The example of “polynomial” and “vectorspace” turned out to be bad examples. Because ChatGPT had probably read tons of Wikipedia articles on vectorspaces during its training. So, it already had the properties of vectorspaces wired into its neural network, allowing it to provide a swift answer based on its intuition. To show that the LLM could absorb abstract new knowledge during a session, I had to show it something it hadn’t seen before.
I defined a “new” operation “@” and asked it questions that would require an understanding of the operator to solve, and ChatGPT did a pretty good job! It absorbed the new “knowledge” of the “@” operator and applied that knowledge to solve problems.
I used small numbers (0, 1, 2) because ChatGPT is known to be bad at arithmetic. After ChatGPT correctly deduced the value of 1 @ 0, I then asked it a harder question.
It somehow copied the equation wrong during the computation, so I questioned its answer.
After that, it was able to correct its calculation mistake and give the right answer. Amazingly, just after correcting the LLM’s mistake once, it had “mastered” the “@” operator and produced correct answers to every following computation question I asked! It successfully grasped the algorithm for doing “@” calculations.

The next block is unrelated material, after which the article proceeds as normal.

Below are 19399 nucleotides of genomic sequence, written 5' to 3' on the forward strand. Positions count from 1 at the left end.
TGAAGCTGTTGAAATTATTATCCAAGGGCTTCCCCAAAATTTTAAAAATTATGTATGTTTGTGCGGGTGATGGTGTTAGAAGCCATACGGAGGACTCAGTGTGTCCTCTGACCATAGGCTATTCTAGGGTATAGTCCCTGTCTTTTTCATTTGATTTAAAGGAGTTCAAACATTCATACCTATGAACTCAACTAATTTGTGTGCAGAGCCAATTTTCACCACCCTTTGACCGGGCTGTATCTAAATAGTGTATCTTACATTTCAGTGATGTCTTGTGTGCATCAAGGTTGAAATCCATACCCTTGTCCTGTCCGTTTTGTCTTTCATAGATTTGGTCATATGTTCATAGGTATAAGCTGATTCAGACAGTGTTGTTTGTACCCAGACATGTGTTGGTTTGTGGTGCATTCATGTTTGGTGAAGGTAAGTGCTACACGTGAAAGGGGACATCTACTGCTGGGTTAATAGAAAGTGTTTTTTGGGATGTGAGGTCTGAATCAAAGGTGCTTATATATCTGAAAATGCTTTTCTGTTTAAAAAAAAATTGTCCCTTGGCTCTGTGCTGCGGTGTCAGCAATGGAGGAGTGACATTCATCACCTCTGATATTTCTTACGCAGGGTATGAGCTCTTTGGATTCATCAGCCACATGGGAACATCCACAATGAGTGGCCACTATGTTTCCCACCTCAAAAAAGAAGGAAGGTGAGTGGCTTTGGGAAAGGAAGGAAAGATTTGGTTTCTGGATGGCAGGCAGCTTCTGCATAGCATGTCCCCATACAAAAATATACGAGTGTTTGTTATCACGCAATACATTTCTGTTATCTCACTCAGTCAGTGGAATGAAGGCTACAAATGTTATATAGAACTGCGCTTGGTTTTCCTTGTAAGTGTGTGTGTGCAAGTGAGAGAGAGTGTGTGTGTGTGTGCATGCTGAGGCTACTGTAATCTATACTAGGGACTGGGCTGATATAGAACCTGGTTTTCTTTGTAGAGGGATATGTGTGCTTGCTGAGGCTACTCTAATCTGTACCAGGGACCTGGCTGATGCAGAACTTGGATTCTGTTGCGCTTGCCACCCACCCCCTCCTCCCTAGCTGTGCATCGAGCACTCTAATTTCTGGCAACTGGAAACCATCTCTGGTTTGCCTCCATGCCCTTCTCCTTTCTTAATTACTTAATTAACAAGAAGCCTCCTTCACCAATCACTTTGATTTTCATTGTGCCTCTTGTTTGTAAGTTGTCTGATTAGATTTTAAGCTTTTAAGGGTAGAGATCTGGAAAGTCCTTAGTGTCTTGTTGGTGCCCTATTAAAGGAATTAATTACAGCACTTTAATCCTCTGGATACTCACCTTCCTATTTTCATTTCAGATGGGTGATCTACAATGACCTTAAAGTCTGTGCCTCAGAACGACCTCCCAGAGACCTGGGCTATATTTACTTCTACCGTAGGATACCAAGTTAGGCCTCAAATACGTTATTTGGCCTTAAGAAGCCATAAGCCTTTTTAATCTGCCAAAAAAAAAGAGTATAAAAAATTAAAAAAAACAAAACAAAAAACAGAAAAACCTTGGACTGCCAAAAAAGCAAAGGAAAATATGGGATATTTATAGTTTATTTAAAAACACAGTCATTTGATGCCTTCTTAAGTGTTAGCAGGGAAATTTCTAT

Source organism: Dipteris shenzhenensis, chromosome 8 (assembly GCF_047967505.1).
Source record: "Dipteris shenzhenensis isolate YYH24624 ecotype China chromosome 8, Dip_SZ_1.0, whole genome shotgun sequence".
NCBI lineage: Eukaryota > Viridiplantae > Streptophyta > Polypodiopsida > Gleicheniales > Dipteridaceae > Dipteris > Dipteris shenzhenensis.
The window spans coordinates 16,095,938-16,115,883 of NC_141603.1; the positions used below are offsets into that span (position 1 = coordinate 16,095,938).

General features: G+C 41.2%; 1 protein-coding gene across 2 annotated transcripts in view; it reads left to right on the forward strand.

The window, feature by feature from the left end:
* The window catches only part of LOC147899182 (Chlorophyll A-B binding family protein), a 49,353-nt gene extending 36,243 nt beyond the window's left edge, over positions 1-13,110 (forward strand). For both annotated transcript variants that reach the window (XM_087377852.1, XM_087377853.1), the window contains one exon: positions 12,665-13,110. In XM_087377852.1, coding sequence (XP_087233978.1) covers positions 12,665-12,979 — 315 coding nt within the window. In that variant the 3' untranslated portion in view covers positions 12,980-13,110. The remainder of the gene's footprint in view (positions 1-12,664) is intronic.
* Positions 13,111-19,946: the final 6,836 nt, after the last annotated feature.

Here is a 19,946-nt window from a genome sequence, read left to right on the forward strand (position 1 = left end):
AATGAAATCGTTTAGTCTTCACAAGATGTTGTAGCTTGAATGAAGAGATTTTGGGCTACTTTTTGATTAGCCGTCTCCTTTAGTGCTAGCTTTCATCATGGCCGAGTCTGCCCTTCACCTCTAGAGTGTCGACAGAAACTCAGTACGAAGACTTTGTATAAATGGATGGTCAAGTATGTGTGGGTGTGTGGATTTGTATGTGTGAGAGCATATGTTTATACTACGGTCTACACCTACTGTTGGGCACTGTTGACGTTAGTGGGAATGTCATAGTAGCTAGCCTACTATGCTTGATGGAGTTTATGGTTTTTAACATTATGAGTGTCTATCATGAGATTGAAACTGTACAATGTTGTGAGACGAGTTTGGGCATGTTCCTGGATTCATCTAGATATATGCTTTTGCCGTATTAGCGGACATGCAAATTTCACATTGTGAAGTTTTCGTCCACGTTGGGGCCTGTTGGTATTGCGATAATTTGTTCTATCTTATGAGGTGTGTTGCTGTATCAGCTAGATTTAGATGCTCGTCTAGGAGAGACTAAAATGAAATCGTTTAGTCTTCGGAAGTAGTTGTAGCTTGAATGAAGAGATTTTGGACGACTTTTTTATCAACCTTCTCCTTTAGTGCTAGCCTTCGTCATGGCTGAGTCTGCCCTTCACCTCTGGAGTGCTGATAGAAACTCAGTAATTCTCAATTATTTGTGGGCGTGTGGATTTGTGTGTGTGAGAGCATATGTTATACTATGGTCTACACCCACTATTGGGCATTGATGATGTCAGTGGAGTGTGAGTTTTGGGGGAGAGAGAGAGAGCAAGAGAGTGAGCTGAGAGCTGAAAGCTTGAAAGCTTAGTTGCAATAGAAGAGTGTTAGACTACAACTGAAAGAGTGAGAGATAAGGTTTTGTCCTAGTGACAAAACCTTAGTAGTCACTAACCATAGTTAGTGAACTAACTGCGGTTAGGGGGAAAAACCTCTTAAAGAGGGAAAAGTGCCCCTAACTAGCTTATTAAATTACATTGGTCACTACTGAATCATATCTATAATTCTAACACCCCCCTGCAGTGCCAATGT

In-session learning is real learning and it functions similarly to how humans learn abstract concepts in the absence of intuition. Although there is no parameter tuning involved (rewiring of neural circuits), the session history itself serves as a memory bank for the LLM; its attention mechanism provides a way to recall the memory; and the intricate neural network inside the LLM allows it to do basic reasoning based on the information it “recalls” from the session history. The parallels between different components of an LLM’s in-session learning process and the human learning process suggest to me that LLMs can reach AGI through in-session learning. If an LLM’s session history (or I could call it, suggestively, “memory tape”) runs long enough, the LLM can accumulate knowledge (just like humans) over its session lifetime. It can also “practice” its logical reasoning ability over time, based on the human feedback we provide to it for each logical mistake it makes (the LLM can remember its logical mistakes and avoid the same fallacies next time).
How to make an AGI from LLMs
LLMs like ChatGPT and Bing are still far from AGI. I think there are several things we need to work on before they can reach human-level intelligence via in-session training.
Knowledge transfer from in-session training to “neural circuit”